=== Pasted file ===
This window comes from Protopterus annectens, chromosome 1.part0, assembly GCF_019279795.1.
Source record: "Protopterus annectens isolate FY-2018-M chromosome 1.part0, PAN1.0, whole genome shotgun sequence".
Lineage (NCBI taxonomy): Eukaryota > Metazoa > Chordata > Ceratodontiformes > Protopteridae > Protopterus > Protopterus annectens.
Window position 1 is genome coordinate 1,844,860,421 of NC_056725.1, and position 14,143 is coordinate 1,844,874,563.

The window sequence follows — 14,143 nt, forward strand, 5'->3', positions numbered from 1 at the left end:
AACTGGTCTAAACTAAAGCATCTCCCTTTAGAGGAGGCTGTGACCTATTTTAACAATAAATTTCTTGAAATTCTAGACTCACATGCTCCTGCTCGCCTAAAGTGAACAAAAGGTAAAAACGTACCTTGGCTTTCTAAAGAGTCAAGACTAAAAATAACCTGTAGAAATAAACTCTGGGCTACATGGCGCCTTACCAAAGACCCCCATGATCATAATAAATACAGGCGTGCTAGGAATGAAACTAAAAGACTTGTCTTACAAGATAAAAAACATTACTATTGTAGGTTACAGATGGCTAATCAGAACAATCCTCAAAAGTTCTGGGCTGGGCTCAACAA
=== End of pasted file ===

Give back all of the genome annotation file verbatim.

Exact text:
This window comes from Protopterus annectens, chromosome 1.part0, assembly GCF_019279795.1.
Source record: "Protopterus annectens isolate FY-2018-M chromosome 1.part0, PAN1.0, whole genome shotgun sequence".
Lineage (NCBI taxonomy): Eukaryota > Metazoa > Chordata > Ceratodontiformes > Protopteridae > Protopterus > Protopterus annectens.
Window position 1 is genome coordinate 1,844,860,421 of NC_056725.1, and position 14,143 is coordinate 1,844,874,563.

The window sequence follows — 14,143 nt, forward strand, 5'->3', positions numbered from 1 at the left end:
AACTGGTCTAAACTAAAGCATCTCCCTTTAGAGGAGGCTGTGACCTATTTTAACAATAAATTTCTTGAAATTCTAGACTCACATGCTCCTGCTCGCCTAAAGTGAACAAAAGGTAAAAACGTACCTTGGCTTTCTAAAGAGTCAAGACTAAAAATAACCTGTAGAAATAAACTCTGGGCTACATGGCGCCTTACCAAAGACCCCCATGATCATAATAAATACAGGCGTGCTAGGAATGAAACTAAAAGACTTGTCTTACAAGATAAAAAACATTACTATTGTAGGTTACAGATGGCTAATCAGAACAATCCTCAAAAGTTCTGGGCTGGGCTCAACAA